In the UK all higher education institutions are required to follow standards set by the national Quality Assurance Agency. They have produced a short guide on UK doctorate programmes and international applicants in particular may find this helpful in understanding what makes UK doctorates distinctive.
PhD students would normally complete their active research - experimental work, field work, archival work, etc. - over a maximum period of:
· 3.0-3.5 years (full-time)
· 6.0-6.5 years (part-time)
A fourth year (full-time) or seventh year (part-time) or the remaining part of this can then be used to prepare the thesis for examination.
MPhil students would normally complete their active research - experimental work, field work, archival work, etc. - over a maximum period of:
· 1.0-1.5 years (full-time)
· 3.0-3.5 years (part-time)
A second year (full-time) or fourth year (part-time) or the remaining part of this can then be used to prepare the thesis for examination.
In some cases it may be possible to complete a PhD or MPhil degree in less time, but this is unusual.
For advice on the duration of professional doctorates, please see the course Discription
PhD and MPhil degrees are different from taught degrees - like a Bachelors or Masters degree - in that the programme is an independent research project, rather than a programme of assessed coursework.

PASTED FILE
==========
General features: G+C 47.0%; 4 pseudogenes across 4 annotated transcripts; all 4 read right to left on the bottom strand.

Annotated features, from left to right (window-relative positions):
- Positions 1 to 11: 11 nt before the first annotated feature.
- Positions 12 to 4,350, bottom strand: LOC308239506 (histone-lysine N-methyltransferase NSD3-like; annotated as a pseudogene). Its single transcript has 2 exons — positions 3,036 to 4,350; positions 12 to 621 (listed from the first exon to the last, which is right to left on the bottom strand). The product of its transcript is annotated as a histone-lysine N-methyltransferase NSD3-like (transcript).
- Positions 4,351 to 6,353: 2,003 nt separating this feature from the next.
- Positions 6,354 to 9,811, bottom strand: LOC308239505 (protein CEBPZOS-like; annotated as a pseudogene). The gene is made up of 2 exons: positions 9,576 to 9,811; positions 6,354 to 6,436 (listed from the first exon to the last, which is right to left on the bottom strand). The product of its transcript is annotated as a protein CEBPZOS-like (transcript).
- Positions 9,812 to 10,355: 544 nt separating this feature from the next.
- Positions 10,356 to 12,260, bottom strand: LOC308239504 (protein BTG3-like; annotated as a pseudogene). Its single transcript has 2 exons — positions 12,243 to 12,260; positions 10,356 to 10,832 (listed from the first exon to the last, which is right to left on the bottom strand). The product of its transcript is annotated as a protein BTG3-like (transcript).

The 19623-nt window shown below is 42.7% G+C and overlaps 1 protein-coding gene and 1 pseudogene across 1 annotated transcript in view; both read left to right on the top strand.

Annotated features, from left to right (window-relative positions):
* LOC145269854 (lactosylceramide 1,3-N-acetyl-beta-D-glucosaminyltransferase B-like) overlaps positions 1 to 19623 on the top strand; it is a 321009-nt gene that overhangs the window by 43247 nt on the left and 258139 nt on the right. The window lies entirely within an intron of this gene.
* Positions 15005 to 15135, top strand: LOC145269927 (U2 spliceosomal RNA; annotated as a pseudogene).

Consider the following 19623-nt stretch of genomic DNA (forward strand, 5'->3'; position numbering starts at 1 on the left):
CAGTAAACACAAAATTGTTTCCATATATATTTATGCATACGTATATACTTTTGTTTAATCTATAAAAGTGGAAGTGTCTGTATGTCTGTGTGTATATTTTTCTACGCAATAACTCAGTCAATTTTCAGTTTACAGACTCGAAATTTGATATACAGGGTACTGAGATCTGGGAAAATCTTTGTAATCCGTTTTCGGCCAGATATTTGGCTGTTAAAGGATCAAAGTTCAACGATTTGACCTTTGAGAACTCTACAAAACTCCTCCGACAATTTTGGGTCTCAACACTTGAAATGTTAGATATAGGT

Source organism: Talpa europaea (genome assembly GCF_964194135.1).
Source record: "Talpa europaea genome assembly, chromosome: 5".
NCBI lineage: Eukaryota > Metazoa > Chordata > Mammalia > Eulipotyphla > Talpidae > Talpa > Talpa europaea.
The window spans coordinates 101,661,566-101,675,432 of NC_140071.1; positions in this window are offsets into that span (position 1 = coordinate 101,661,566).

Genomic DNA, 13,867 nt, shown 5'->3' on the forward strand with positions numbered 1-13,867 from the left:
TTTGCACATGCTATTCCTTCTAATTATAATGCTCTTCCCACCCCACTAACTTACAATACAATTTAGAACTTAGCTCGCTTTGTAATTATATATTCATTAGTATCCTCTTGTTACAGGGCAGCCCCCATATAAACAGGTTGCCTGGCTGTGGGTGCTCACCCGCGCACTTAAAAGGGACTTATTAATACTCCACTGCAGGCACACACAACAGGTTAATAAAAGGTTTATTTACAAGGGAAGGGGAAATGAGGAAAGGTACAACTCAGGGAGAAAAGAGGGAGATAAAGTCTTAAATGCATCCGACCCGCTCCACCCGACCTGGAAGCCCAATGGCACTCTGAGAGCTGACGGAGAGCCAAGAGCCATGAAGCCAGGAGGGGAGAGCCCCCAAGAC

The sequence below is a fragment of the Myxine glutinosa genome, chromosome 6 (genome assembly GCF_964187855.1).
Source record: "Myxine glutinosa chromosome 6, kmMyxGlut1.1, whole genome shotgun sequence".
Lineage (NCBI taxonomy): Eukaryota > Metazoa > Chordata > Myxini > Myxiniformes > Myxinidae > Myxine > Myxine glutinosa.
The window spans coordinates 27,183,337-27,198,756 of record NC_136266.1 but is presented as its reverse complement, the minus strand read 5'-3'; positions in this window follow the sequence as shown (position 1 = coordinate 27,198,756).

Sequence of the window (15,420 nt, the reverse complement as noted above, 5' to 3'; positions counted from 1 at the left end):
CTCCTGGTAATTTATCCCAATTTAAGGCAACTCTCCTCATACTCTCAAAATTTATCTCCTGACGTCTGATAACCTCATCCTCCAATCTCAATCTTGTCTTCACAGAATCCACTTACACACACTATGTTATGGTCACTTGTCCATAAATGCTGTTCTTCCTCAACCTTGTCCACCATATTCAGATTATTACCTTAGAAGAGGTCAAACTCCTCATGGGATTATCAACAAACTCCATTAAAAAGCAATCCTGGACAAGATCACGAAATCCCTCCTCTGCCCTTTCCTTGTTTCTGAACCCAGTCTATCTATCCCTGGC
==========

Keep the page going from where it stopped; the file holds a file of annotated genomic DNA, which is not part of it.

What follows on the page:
However, UK PhD and MPhil degrees are distinctive in that they provide research students with a structured programme of training designed to help them develop their personal and professional capabilities. At Leicester, we are proud of our innovative and flexible approach to supporting the skills and career development of our research students.
Our PhD and MPhil students benefit from a structured and tailored programme of skills and career development activities. In addition to the subject-specific research skills that are gained over the course of the research project, we offer workshops and training events that allow research students to develop wider generic research skills and transferable skills such as leadership, team working, project management skills, and presentation skills - helping our research students to enhance their employability whatever their career plans.
We also provide opportunities to help research students develop their ability to share their research and their develop their confidence in communicating research concepts and findings to different types of audiences. Schools and departments offer their own seminar and conference programmes in which research students are encouraged to participate. Over the course the degree, research students normally also attend academic conferences in the UK or abroad at which they present their research and have the opportunity both to network with other researchers in their subject and to raise their own profile.
Similarly, the Graduate School's annual Festival of Postgraduate Research invites fifty of our best research students to present their research to a mixed audience from academia, industry, politics, and the media.